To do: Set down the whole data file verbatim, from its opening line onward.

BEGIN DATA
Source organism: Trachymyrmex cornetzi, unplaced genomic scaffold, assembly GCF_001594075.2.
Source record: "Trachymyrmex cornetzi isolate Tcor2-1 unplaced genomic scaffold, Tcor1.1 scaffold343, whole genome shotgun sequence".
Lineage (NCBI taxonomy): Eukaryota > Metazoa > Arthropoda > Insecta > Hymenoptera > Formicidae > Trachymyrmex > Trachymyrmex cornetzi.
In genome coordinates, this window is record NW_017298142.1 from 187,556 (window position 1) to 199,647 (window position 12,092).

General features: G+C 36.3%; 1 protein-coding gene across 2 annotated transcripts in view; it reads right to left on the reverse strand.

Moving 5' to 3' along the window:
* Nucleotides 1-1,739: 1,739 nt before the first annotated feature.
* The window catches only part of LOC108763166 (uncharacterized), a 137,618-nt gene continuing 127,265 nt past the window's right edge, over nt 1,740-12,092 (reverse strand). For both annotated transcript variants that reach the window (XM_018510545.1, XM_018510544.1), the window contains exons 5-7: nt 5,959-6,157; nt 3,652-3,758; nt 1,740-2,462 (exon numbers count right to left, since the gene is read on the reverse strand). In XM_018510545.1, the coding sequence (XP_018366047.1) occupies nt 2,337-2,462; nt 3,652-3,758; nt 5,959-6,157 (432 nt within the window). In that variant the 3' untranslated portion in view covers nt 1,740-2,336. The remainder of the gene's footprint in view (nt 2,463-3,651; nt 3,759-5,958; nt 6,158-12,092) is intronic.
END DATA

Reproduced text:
Source organism: Trachymyrmex cornetzi, unplaced genomic scaffold, assembly GCF_001594075.2.
Source record: "Trachymyrmex cornetzi isolate Tcor2-1 unplaced genomic scaffold, Tcor1.1 scaffold343, whole genome shotgun sequence".
Lineage (NCBI taxonomy): Eukaryota > Metazoa > Arthropoda > Insecta > Hymenoptera > Formicidae > Trachymyrmex > Trachymyrmex cornetzi.
In genome coordinates, this window is record NW_017298142.1 from 187,556 (window position 1) to 199,647 (window position 12,092).

General features: G+C 36.3%; 1 protein-coding gene across 2 annotated transcripts in view; it reads right to left on the reverse strand.

Moving 5' to 3' along the window:
* Nucleotides 1-1,739: 1,739 nt before the first annotated feature.
* The window catches only part of LOC108763166 (uncharacterized), a 137,618-nt gene continuing 127,265 nt past the window's right edge, over nt 1,740-12,092 (reverse strand). For both annotated transcript variants that reach the window (XM_018510545.1, XM_018510544.1), the window contains exons 5-7: nt 5,959-6,157; nt 3,652-3,758; nt 1,740-2,462 (exon numbers count right to left, since the gene is read on the reverse strand). In XM_018510545.1, the coding sequence (XP_018366047.1) occupies nt 2,337-2,462; nt 3,652-3,758; nt 5,959-6,157 (432 nt within the window). In that variant the 3' untranslated portion in view covers nt 1,740-2,336. The remainder of the gene's footprint in view (nt 2,463-3,651; nt 3,759-5,958; nt 6,158-12,092) is intronic.